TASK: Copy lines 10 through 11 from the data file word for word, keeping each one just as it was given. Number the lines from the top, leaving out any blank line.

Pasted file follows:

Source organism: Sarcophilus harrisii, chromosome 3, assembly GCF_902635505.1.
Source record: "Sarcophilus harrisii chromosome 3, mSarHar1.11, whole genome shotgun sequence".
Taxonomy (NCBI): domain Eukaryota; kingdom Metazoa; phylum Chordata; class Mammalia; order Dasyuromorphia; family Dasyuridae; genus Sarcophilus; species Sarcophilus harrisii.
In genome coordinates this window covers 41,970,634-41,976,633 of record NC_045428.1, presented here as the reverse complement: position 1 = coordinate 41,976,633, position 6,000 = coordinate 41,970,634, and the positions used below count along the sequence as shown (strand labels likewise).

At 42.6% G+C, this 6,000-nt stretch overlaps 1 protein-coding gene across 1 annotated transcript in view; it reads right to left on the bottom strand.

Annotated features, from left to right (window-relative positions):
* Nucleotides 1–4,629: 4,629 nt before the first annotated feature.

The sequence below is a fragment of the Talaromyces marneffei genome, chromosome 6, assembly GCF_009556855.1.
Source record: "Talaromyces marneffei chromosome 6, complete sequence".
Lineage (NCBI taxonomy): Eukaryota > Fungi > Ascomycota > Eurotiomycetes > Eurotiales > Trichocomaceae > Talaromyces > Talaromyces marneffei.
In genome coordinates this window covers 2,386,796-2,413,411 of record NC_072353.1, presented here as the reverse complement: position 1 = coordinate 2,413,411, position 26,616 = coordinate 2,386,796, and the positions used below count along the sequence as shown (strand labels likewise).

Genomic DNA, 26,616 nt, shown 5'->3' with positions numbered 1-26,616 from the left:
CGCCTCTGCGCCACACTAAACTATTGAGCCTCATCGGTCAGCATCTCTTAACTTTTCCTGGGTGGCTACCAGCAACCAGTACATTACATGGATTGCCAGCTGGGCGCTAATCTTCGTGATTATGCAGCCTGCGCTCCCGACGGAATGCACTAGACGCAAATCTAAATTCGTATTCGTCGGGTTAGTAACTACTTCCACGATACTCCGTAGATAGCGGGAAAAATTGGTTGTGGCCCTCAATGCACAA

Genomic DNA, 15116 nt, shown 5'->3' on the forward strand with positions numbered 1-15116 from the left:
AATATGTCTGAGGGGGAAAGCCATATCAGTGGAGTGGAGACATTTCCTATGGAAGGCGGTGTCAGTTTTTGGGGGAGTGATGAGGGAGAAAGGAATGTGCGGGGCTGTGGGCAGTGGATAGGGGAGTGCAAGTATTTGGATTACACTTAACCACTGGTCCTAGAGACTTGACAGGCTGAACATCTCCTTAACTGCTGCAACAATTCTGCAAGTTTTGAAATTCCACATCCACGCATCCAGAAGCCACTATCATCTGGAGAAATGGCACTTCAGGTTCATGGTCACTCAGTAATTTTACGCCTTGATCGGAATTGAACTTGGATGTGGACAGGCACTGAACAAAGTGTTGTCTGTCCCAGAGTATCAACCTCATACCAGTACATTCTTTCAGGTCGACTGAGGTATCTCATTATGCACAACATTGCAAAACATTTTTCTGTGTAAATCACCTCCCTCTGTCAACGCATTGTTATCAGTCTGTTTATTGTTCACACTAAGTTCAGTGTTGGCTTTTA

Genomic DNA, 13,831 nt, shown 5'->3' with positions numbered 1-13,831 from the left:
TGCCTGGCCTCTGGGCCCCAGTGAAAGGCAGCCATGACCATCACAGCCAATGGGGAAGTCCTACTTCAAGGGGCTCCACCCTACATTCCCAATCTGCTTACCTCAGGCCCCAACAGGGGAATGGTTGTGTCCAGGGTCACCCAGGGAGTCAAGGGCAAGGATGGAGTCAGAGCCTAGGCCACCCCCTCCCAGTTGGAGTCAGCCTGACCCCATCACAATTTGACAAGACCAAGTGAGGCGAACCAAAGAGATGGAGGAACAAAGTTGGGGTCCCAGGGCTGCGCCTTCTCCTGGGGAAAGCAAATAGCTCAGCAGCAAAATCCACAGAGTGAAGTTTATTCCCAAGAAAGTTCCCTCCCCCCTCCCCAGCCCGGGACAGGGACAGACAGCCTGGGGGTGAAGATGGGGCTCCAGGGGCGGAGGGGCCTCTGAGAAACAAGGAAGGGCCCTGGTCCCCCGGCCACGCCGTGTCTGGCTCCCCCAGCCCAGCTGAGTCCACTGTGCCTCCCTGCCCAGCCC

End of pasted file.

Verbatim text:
Lineage (NCBI taxonomy): Eukaryota > Fungi > Ascomycota > Eurotiomycetes > Eurotiales > Trichocomaceae > Talaromyces > Talaromyces marneffei.
In genome coordinates this window covers 2,386,796-2,413,411 of record NC_072353.1, presented here as the reverse complement: position 1 = coordinate 2,413,411, position 26,616 = coordinate 2,386,796, and the positions used below count along the sequence as shown (strand labels likewise).